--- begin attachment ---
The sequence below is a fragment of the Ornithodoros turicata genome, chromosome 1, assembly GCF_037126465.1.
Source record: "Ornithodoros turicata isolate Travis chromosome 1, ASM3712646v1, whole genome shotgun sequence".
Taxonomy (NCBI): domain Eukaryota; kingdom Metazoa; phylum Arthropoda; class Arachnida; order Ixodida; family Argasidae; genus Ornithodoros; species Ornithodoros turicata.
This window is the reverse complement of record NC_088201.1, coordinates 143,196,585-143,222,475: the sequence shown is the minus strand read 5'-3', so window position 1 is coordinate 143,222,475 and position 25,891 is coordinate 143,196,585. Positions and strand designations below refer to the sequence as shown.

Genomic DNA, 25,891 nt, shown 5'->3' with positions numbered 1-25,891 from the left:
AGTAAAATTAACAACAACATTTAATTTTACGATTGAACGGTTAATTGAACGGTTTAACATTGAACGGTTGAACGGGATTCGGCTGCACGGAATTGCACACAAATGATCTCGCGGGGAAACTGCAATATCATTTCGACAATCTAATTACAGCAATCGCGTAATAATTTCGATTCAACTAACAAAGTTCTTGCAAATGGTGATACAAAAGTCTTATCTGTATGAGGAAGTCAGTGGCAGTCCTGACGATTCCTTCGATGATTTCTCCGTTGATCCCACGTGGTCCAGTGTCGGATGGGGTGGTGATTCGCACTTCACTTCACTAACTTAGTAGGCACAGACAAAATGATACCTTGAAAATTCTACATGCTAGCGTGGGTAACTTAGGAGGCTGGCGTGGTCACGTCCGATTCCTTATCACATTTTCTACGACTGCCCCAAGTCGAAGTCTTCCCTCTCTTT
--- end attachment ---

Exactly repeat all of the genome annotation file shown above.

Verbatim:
The sequence below is a fragment of the Ornithodoros turicata genome, chromosome 1, assembly GCF_037126465.1.
Source record: "Ornithodoros turicata isolate Travis chromosome 1, ASM3712646v1, whole genome shotgun sequence".
Taxonomy (NCBI): domain Eukaryota; kingdom Metazoa; phylum Arthropoda; class Arachnida; order Ixodida; family Argasidae; genus Ornithodoros; species Ornithodoros turicata.
This window is the reverse complement of record NC_088201.1, coordinates 143,196,585-143,222,475: the sequence shown is the minus strand read 5'-3', so window position 1 is coordinate 143,222,475 and position 25,891 is coordinate 143,196,585. Positions and strand designations below refer to the sequence as shown.

Genomic DNA, 25,891 nt, shown 5'->3' with positions numbered 1-25,891 from the left:
AGTAAAATTAACAACAACATTTAATTTTACGATTGAACGGTTAATTGAACGGTTTAACATTGAACGGTTGAACGGGATTCGGCTGCACGGAATTGCACACAAATGATCTCGCGGGGAAACTGCAATATCATTTCGACAATCTAATTACAGCAATCGCGTAATAATTTCGATTCAACTAACAAAGTTCTTGCAAATGGTGATACAAAAGTCTTATCTGTATGAGGAAGTCAGTGGCAGTCCTGACGATTCCTTCGATGATTTCTCCGTTGATCCCACGTGGTCCAGTGTCGGATGGGGTGGTGATTCGCACTTCACTTCACTAACTTAGTAGGCACAGACAAAATGATACCTTGAAAATTCTACATGCTAGCGTGGGTAACTTAGGAGGCTGGCGTGGTCACGTCCGATTCCTTATCACATTTTCTACGACTGCCCCAAGTCGAAGTCTTCCCTCTCTTT